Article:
Investors poised to harvest another organic foods boom

The organic and natural foods sector traditionally has been the haunting ground of strategic buyers looking for the next hot brand to snap up. Great for exit strategies. But to the frustration of some general partners, most target companies of scale have already been consumed by larger food and beverage companies.

“They’ve come in and picked the cupboard clean,” says Chip Baird, founder of North Castle Partners, which acquires companies involved in healthy living.

Now, according to Baird and others, a new generation of investment opportunities is ripening and may soon replenish the field of acquisition targets. A fresh crop of fast growing companies valued in the $3 million to $10 million range are on their way to meeting the $25 million to $50 million annual revenue benchmark that would make them viable buyout targets, Baird says.

That would be great news for the many buyout shops active in the market, such as San Francisco-based TSG Consumer Partners. The firm has bought and sold numerous natural and organic food brands, including organic corn chip maker Garden of Eatin’ and organic dry ingredient producer Arrowhead Mills.

Just a few blocks from TSG is Swander Pace Capital, which counts organic dairy products producer Liberte Brand Products Inc. among its portfolio companies. Other firms that have active investments in the sector include Charterhouse Group, Pegasus Capital Advisors and Solera Capital.

It’s easy to see the attraction of the market. Demand for foods produced without artificial pesticides, genetic modifications and other alterations is plentiful, and the market’s year-over-year double-digit growth has proven sustainable over the last decade.

U.S. sales of certified organic foods rose from about $16.1 billion in 2006 to nearly $18.9 billion in 2007, an increase of about 17%, according to data compiled by market researcher Nutrition Business Journal.

Natural foods, meanwhile, a category that includes products that are minimally processed, account for another $15 billion in sales per year, according to Glenn Gurtcheff, a managing director at mid-market investment bank Harris Williams & Co. This brings the market value for the entire U.S. organic and natural food sector to about $34 billion. By contrast, Gurtcheff says, growth in the conventional food market tends to match population growth, which according to the U.S. Census Bureau, ticked up only 1% in the 12 months ended July 1, 2007.

“As the industry starts to mature, I think there will be more opportunities once the cash flow parameters start to stabilize,” Gurtcheff says. “Then you will have an opportunity to bring more leverage into the equation and you will probably see more investment from the private equity community.”

Exit Concerns

Up to now, acquisitions of natural and organic food companies has produced hits and misses.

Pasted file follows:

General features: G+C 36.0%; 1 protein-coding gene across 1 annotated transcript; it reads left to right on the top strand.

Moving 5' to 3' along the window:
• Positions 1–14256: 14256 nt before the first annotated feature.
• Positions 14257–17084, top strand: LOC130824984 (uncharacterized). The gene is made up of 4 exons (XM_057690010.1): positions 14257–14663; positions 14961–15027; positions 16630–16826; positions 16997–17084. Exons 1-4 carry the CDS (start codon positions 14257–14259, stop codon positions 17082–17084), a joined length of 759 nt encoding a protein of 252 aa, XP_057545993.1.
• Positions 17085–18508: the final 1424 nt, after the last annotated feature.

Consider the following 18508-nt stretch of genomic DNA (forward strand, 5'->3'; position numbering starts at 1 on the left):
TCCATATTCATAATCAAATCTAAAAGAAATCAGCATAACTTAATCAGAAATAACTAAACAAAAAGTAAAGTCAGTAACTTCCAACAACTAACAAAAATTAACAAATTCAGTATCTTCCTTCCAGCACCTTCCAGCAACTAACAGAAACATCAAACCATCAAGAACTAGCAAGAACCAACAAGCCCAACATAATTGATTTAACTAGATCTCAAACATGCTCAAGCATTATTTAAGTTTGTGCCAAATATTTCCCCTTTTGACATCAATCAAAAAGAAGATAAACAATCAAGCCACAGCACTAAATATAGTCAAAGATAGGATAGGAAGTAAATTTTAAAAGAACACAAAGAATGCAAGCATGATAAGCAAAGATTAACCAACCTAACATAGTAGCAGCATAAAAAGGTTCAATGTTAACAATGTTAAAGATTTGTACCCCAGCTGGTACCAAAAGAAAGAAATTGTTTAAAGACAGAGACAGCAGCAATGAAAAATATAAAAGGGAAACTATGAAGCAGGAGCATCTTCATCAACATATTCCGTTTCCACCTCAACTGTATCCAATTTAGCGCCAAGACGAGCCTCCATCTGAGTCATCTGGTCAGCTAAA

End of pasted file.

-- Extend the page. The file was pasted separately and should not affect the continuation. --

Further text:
When North Castle Partners acquired Naked Juice in 2000, it structured the acquisition of the all-natural juice and smoothie maker with well north of 50% equity. At the time, Naked Juice was a small, regional player in the West Coast with sales in the tens of millions of dollars. The firm reinvested cash flow to upgrade Naked Juice’s manufacturing systems, widen its distribution and build new store delivery networks.

By late 2006, when North Castle Partners agreed to sell Naked Juice to PepsiCo (NYSE: PEP), the company’s revenue had shot up close to 10x to $150 million as Naked Juice products were now sold in supermarkets, club stores, health food stores and other specialty outlets nationwide. PepsiCo has taken the brand further, says Baird, building Naked Juice’s sales to more than $250 million.

On the other hand, earlier this year, business development company American Capital Strategies (Nasdaq: ACAS) sustained a $32 million loss from its investment in nSpired Natural Foods Inc., a maker of organic and natural nut butters and chocolates.

Bethesda, Md.-based American Capital Strategies acquired nSpired in 2004 for $63 million, taking part in a revolving credit facility, senior term loans, senior and junior subordinated debt and preferred and common equity. In March, Hain Celestial acquired nSpired for about $38 million in cash, including transaction costs. The sale amount translated into a negative 9% compounded annual rate of return on the investment, according to American Capital Strategies.

Indeed, an unstable economy raises questions about whether this is the right time to invest in the natural and organic food market. Products tend to be relatively expensive due to their scarcity and higher production costs.

Baird notes that most of the customers of such products tend to earn more money than the average food buyer, and that sales in the overall organic and natural market should continue along its high-growth trajectory.

“The die-hards are pretty die-hard about buying organic,” Baird says. “They have certain beliefs that organic food is healthier for you, that it’s better from an environmental stand point.”

However, consumers are facing more expensive fuel and food costs, lower home values and less available credit. As a result, consumers may not be willing to pay a 20% or 30% premium for an organic ear of corn.